Sports are popular on Tuvalu and soccer is probably the most beloved. Tuvaluan soccer clubs compete internationally. Tuvaluans also plays kilikiti, which, as reported by the BBC, is a form of cricket, which was originally introduced to the South Pacific by the British. Another, more homegrown, game is Te Ano which, according to the Museum of New Zealand, is the national pastime of Tuvalu.

As described by Lonely Planet, in Te Ano two teams, which include women and men, face off across a playing field. Each team has a captain, a catcher, and a number of other players called vaka, who stand behind the two main players. Play starts when both sides each take a small round ball (the ano) covered with pandamus leaves, which is hand-batted by the captain to the other team. The vaka then hit the ball by hand, keeping it off the ground with the intent of it going to the catcher, who then can pass it to the captain to return to the opposition. It is sort of like volleyball. When a team drops a ball, the other side gets a point. The first side to reach ten points wins. Prince William played Te Ano in 2012, while on tour celebrating the Queen's Diamond Jubilee.

If you are from Tuvalu, you enjoy a long tradition of song

Tuvalu's cultural elements also contain a long tradition of song. According to "Songs of Tuvalu," Tuvualuan songs contain few lyrics, but concentrate on major themes of love, events, and nature. Death is rarely sung about in the most ancient songs. Traditionally, status and esteem is given to competent singers. This is the case in much of traditional Polynesia, but Tuvalu also has been heavily influenced by missionaries who came via Samoa and who Christianized Tuvalu. The missionaries sought to supplant traditional songs with those of European-style Christian hymns. As a result, the musical tradition in Tuvalu today is a combination of traditional Polynesia with heavy Christian influences in tone and style.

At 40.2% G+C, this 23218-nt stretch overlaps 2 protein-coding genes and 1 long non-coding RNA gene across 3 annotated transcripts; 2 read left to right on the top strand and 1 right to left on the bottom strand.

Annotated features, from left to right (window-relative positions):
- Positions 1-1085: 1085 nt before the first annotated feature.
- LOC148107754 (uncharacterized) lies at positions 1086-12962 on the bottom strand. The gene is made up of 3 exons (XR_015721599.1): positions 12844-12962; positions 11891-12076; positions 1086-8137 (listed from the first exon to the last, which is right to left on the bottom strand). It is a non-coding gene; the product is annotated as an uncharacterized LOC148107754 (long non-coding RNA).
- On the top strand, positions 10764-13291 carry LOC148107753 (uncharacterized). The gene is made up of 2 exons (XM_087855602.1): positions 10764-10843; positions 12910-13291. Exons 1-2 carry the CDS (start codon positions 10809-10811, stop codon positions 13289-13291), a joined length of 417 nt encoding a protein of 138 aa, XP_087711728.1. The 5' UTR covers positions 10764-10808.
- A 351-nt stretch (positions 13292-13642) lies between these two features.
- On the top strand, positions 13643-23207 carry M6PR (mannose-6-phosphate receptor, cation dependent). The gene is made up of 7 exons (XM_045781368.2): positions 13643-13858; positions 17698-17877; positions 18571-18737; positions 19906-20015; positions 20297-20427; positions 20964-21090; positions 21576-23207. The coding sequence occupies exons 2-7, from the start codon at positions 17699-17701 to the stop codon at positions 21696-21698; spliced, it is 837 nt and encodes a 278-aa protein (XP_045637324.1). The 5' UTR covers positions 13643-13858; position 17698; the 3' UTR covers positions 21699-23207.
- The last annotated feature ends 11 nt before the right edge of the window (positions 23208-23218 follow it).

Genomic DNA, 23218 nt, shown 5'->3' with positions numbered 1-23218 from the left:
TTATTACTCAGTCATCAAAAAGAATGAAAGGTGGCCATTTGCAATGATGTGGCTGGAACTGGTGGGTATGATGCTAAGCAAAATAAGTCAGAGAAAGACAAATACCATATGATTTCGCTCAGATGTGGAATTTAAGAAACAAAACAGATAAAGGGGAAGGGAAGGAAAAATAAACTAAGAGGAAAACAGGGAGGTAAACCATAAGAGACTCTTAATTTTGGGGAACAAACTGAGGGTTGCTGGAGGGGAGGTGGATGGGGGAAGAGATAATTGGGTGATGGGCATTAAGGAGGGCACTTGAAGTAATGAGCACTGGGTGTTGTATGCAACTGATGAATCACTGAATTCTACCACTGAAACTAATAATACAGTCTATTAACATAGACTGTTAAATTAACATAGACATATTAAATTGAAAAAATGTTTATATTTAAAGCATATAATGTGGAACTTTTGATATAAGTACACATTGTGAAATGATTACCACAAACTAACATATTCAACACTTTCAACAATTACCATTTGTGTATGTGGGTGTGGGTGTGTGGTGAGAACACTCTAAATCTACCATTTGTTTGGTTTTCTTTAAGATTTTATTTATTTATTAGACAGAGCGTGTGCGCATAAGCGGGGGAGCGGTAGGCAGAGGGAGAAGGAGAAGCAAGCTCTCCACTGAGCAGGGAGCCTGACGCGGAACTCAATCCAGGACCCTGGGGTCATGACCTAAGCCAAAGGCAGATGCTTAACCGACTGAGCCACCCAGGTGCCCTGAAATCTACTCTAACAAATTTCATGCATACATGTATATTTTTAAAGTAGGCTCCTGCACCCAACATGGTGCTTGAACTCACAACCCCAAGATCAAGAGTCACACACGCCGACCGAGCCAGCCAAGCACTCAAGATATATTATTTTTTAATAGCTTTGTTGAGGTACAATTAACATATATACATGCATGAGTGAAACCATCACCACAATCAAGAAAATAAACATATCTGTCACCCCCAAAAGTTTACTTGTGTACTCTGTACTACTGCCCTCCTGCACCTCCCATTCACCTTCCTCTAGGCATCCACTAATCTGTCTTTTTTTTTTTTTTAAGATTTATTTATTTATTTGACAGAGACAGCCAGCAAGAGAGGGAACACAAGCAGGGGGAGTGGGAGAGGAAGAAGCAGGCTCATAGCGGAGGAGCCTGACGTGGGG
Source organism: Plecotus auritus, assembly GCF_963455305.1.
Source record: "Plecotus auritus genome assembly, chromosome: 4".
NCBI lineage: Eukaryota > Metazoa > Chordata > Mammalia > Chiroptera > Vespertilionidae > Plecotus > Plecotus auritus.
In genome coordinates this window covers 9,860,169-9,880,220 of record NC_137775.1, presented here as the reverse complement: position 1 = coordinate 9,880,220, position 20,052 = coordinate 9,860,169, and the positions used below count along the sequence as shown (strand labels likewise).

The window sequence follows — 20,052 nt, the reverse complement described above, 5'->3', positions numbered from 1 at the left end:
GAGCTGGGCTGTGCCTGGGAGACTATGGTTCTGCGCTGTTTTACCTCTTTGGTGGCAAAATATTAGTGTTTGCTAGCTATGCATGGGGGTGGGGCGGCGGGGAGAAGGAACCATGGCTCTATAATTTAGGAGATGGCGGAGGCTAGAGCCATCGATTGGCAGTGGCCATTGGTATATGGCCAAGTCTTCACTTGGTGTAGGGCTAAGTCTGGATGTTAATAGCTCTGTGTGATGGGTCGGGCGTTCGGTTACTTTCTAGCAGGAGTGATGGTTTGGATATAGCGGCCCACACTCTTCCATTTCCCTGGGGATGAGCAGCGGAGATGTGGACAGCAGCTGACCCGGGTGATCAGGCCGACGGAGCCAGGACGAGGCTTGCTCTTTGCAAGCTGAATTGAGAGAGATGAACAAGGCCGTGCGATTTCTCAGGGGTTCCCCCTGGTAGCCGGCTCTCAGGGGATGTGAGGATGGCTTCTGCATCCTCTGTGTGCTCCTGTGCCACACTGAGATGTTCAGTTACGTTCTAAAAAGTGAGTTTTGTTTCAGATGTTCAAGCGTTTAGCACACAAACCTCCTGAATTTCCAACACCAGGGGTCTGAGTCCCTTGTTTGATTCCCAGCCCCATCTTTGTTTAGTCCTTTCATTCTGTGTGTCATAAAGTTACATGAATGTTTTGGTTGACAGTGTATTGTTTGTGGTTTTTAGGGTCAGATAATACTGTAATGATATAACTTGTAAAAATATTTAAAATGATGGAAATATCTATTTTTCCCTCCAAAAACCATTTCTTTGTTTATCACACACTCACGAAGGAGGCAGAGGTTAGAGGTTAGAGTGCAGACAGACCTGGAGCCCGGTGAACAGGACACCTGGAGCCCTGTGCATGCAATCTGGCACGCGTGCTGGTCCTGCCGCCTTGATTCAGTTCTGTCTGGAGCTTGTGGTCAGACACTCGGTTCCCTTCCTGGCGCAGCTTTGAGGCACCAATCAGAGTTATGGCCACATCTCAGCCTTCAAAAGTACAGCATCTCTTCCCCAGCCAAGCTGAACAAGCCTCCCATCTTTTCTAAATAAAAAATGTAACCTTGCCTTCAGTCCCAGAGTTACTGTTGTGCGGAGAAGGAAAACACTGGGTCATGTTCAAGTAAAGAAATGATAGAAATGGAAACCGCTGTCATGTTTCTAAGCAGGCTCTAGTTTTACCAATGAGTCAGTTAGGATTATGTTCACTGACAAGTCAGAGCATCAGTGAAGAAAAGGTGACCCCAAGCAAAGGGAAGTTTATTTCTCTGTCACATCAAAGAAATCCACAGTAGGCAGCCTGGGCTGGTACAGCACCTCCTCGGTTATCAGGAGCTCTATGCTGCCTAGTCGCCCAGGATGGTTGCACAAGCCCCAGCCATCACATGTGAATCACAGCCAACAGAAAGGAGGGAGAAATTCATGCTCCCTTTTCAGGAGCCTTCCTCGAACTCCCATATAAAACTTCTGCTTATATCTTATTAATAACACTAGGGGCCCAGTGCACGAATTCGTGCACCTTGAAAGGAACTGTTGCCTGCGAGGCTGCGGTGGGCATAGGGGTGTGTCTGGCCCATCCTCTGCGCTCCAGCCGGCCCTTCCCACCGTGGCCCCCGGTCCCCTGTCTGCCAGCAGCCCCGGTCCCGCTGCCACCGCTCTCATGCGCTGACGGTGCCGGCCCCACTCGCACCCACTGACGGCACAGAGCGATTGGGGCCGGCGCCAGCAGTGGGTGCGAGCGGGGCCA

All of these music elements are also integrated with a dance tradition, most notably the fatele. This dance was originally performed from the sitting or kneeling position and consists of movements with the arms and hands. Their movements are supported by a mixed-gender chorus. This dance is the main dance performed in Tuvalu today, although the dancers now do it from a standing position. It is often accompanied by songs of Christian themes. On the same trip that brought Prince William to play Te Ano, his wife, Princess Catherine, took part in these traditional dances.

If you live in Tuvalu, you probably live with extended family